In the digital age, continuous innovation is practically mandatory. Staying innovative ensures your business complies with the latest regulations while increasing efficiency to ultimately ensure business continuity. According to a survey, 90% of businesses claim legacy systems are hindering their technical advancement.
Many enterprises still use legacy systems and are not ready to retire them yet. But does this mean they will lag in the race for efficiency? A Statista report predicts that global spending on digital transformation will rise up to $3.4tn by 2026. Is there a way to reap the benefits of going digital while still putting legacy systems to use?
In this blog, we will discuss how to leverage digitization without scrapping legacy systems with the aid of “middleware.” This technology can bridge the gaps in digital transformation and empower legacy systems with modern-day digitization capabilities.
What is middleware?
A middleware is a medium to facilitate seamless data or information transfer across multiple applications. This can involve varying formats, connectivity, or software versions. More specifically, middleware is a software application that can be installed on an on-premise server, in the cloud, or even accessed in your computers. It serves as the underlying framework that links disparate applications, data, and users.
The Benefits of middleware
Middleware can be a solution to any legacy system hurdles faced while embarking on digital transformation. Here are some of the promising benefits businesses can look at when considering investing in middleware (The list is not exhaustive: you can read more about the financial and strategic benefits of such an approach here):
- A cost-effective approach – Middleware can be a versatile digital transformation solution, allowing businesses to upgrade gradually while eliminating bottlenecks. They even provide the possibility of adopting one solution at a time, enabling enterprises to financially plan for system upgrades.
- Quick adoption– Middleware helps businesses accelerate digital adoption initiatives. Just by installing a basic application / software, it becomes possible to access multiple modern features. There are minimal requirements, thus allowing for easy integration of most systems, if not all.
- Security– Since middleware acts as a company’s intermediary software, it has to adhere to all compliance measures. Not only is it able to do this, it can also automatically adapt to changing requirements.
- Scalability– Middleware can accommodate all your needs as your business grows, reducing the rigidity of legacy systems. Because it’s installed on a separate environment, upgrades and scaling activities do not affect the node itself or the entire business. Load balancers, processing power scaling, and other technologies are readily available to provide minimal downtime while enhancing overall efficiency and deployment turnaround.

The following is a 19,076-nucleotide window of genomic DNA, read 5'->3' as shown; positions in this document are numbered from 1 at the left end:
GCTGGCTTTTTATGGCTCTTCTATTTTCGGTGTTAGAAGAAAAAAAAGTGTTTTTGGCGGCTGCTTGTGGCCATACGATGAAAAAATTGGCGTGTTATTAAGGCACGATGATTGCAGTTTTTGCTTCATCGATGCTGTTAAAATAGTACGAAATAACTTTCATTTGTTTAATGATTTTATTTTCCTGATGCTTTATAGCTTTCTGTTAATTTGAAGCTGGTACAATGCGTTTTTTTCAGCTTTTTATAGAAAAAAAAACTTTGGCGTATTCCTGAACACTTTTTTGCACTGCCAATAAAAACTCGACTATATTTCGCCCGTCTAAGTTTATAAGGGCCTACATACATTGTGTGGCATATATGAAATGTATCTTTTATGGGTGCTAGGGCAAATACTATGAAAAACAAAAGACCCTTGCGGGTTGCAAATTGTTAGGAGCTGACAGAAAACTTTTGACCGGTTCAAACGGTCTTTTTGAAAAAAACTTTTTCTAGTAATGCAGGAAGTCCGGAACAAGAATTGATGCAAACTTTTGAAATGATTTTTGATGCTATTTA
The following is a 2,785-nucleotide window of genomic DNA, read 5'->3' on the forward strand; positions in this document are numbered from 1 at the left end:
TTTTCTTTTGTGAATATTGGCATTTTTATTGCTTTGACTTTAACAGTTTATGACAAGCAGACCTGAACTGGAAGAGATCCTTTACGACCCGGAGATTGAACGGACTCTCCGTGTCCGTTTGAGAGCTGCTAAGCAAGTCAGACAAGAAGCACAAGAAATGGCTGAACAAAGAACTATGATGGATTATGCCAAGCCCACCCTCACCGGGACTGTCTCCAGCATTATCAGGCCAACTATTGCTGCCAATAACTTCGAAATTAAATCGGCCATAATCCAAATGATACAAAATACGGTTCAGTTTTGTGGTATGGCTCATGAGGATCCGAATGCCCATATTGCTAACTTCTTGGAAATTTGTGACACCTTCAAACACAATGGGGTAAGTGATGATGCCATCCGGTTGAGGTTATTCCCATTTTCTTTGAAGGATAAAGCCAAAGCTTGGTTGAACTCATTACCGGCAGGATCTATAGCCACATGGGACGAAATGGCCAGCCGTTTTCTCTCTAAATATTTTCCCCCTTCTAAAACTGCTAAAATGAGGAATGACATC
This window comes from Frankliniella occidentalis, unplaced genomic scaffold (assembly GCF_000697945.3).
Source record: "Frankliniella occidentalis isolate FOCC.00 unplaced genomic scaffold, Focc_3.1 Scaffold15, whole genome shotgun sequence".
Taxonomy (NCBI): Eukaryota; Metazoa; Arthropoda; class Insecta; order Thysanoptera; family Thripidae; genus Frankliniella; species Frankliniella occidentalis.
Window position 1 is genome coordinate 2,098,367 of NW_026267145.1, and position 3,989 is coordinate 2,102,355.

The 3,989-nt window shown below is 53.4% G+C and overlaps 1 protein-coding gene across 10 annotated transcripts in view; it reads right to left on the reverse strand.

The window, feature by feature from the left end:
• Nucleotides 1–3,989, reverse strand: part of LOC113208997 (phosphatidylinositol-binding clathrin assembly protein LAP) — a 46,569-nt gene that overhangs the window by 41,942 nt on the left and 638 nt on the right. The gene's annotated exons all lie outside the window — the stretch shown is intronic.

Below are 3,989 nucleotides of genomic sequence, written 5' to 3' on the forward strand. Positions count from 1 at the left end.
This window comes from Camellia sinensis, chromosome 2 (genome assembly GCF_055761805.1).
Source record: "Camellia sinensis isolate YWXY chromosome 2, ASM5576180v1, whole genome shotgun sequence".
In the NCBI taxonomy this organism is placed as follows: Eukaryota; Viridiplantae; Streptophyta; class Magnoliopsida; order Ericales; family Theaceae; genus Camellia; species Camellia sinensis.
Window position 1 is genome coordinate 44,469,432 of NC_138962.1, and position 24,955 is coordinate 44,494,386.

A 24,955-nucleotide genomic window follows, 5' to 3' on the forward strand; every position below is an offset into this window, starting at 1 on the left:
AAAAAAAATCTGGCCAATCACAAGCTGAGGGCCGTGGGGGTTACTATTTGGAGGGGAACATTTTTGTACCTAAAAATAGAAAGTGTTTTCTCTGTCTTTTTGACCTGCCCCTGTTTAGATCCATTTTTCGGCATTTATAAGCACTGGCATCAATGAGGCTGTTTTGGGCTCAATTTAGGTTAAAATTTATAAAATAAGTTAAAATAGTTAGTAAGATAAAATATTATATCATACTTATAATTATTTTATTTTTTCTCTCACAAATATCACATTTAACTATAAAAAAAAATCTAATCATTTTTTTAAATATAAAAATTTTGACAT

- A completely digital partner eco–system: Middleware empowers enterprises to provide a digital platform to business partners using a secured channel. Find out how here.
How Middleware Works
Middleware can be seamlessly integrated via different types of connections, such as local folders, ERP Output, and other Electronic Data Transfer methods. As per business needs, documents can be modified, translated, and transformed into the desired format. These can then be transported to the specified recipient by different forms of messaging methods/protocols.
Here are some examples of middleware in play:
SCENARIO 1: Business 1 wishes to automatically generate files for Business 2
Business 1 can export its data via various methods and send it to the cloud. There, the middleware can pick up the data and proceeds to upload and retrieve more information, transform the data and layout, and archive the original data. The middleware then pinpoints Business 2 as a recipient and proceeds to arrange the file to be distributed to them. All this can occur without involving Business 1 in any document post-processing.
SCENARIO 2: Business 1 wishes to submit an e-invoice via Peppol
The middleware in this scenario is in-charge of transforming the data retrieved from Business 1. It converts it into a format depicted by InvoiceNow or Peppol before sending it through the gateway. Upon doing so, the gateway should send a response, which the middleware then transforms by for Business 1 to read. Business 1 does not need to have or produce the correct format here and can use whatever available information they might have. Gain insights on integrating with Peppol here – This methodology works for InvoiceNow as well!
SCENARIO 3: Externally integrate additional services into current systems
In addition to querying external entities such as Peppol, middleware can incorporate add-on services. Much like what we see in Compleo Hybrid, your middleware solution can contain features such as web approval, reviewing, reporting, external reconciliations, automation or workflow. These features can all seamlessly assist with internal or external. See how enterprises have been integrating these middleware add-on services here.
Learn more about the details of digitization using middleware and its technicalities in our next blog.
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